4.2. Additive and Dominant SNP Effects Specific to LN Sow

We have determined the additive and dominant effects of SNP_2, SNP_5, and SNP_7 on litter traits of LN sows. The analysis of SNP_2 genotypes showed significant dominant effects on TNB_All and NBA_All and suggestive dominant effects on BALWT_All and P_All. Sows with genotype SNP_2_AB had 8.9 more TNB_All (), 7.4 more NBA_All (), and 0.5 more BALWT_All () and P_All () compared to homozygous sows. The additive effects of the genotypes SNP_5 were found for TNB, NBA, and BALWT. The sows with the genotype SNP_5_AA had 1.0 more TNB (), 1.3 more NBA (), and 1.8 more BALWT (), compared to sows with the genotype SNP_5_BB. An investigation of the first parity showed significant effects of the SNP_7 genotypes on NBA_1 and BALWT_1. The sows with the genotype SNP_7_AB had 1.8 more NBA_1 than (), 1.1 more BALWT_1 (), and 1.4 more TNB_1 () compared to sows with the SNP_7_BB genotype. Significant effects of SNP_7 on subsequent parities were not observed statistically.

5. Discussion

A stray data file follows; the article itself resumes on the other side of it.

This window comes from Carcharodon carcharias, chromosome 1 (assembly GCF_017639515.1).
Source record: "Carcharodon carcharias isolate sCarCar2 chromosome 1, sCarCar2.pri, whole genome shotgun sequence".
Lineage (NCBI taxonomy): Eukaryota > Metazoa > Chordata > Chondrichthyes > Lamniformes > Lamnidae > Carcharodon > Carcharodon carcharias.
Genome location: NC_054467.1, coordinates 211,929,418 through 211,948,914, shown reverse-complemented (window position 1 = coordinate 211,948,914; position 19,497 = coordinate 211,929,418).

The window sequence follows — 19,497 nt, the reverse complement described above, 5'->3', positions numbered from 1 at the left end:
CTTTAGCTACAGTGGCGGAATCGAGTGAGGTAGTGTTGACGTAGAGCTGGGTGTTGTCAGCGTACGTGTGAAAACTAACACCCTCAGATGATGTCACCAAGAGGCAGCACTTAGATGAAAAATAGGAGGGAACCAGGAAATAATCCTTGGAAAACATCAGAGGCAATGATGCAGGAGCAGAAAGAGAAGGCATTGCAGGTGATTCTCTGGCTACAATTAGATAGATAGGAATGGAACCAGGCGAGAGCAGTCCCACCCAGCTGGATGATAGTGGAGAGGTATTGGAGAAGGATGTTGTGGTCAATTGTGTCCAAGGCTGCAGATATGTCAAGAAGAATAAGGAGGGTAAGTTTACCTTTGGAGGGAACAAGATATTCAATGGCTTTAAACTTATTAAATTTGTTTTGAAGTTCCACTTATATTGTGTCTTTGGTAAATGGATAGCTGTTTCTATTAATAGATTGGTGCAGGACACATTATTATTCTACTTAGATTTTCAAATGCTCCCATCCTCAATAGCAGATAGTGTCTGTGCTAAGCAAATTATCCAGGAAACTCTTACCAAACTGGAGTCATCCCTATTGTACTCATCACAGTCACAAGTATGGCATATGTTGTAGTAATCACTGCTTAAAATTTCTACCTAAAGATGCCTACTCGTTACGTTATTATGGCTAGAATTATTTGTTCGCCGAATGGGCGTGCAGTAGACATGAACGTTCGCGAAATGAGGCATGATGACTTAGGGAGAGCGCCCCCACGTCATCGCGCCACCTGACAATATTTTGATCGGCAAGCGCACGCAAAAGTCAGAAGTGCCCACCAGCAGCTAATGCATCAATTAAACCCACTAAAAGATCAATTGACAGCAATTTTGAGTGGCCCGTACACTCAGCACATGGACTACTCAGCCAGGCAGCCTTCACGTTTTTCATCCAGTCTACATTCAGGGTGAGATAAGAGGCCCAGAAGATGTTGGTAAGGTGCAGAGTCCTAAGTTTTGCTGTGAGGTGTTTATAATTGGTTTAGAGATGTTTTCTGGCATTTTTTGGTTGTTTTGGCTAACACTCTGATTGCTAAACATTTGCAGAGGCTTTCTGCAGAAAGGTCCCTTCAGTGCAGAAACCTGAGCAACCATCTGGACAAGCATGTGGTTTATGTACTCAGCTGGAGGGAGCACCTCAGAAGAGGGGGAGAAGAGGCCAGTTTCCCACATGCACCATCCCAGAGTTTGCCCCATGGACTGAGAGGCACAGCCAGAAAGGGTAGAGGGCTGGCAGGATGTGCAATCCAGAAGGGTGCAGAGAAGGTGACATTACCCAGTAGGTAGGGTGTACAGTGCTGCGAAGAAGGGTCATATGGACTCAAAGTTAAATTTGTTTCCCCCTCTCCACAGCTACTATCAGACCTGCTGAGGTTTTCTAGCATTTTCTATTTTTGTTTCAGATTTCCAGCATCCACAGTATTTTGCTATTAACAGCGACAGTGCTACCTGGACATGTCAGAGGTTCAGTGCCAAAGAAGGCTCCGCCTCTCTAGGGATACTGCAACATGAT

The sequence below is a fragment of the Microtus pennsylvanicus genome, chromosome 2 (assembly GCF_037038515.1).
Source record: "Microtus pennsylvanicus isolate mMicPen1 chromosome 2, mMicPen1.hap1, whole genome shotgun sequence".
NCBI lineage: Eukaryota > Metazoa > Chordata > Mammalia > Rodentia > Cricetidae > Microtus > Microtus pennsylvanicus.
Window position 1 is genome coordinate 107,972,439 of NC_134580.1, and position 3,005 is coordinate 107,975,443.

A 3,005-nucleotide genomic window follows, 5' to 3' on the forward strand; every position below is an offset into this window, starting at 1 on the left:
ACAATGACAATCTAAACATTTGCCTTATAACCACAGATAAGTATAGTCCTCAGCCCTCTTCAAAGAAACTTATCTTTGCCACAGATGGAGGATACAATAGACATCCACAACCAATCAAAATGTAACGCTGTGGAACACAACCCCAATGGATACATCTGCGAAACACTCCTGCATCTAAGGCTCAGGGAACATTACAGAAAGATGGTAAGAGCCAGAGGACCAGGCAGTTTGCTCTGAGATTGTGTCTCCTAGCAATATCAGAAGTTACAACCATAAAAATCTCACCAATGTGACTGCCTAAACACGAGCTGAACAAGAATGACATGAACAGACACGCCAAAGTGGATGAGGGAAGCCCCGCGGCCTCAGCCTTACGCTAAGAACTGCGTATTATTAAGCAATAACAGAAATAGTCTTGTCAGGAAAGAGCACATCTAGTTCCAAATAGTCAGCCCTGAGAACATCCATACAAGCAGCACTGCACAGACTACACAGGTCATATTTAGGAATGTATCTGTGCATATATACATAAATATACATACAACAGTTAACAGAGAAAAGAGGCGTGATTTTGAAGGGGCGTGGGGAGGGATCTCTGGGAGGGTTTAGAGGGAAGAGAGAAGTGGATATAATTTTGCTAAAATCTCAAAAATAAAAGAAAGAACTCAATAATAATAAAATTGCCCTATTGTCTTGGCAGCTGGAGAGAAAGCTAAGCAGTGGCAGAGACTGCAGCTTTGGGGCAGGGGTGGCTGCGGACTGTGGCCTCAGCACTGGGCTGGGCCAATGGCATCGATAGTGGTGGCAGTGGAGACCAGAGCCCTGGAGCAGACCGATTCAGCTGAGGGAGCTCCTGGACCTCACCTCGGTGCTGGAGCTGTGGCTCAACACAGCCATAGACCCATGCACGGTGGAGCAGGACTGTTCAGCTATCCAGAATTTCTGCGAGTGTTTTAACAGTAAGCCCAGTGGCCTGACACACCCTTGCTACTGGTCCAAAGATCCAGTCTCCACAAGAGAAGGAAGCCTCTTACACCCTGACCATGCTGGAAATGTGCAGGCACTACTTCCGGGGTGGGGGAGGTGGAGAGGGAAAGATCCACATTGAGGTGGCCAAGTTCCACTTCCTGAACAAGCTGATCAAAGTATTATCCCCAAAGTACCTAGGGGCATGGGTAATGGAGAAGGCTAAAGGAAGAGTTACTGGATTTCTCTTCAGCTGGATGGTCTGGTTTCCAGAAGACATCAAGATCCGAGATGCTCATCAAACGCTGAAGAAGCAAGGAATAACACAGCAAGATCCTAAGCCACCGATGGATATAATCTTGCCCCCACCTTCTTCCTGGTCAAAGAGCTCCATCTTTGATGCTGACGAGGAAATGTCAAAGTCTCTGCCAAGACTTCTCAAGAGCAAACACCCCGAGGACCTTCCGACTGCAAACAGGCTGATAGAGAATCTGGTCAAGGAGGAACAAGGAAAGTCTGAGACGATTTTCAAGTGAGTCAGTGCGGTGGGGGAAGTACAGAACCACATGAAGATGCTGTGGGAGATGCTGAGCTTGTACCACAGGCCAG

Large White and Landrace breeds belong to the parent breeds used in three-breed breeding system of pigs at the first stage to obtain crossbreeding sows F1. Although the breeding work on the improvement of both LW and LN is mainly aimed at reproductive ability, each of these breeds has its own breed-specific characteristics, which are caused by differences in their genetic structure. In [15], Bergfelder-Drüing et al. revealed the genetic differentiation between LW and LN pigs. For GWAS, animals were divided into clusters by breeds, as well as interbreed clusters by the breeding farm. The results obtained on the basis of genotyping of the presented SNPs also showed the features of the frequencies and genotypes distribution associated with the pigs breed. To assess the effects of SNPs on litter traits, the animals under study were divided into two clusters according to the breed. Sell-Kubiak et al. [14] conducted GWAS for litter size in a LW pig population. According to their results, one of the significant SNPs associated with TNB was SNP rs80956812 (in our study, SNP_1) and SNP rs81471381 (in our study, SNP_2). In our studies, SNP_1 was monomorphic in LN. In LW, it has an additive effect on BALWT; effects on the other signs were not observed, possibly because of the low frequency of the SNP_1_AA genotype.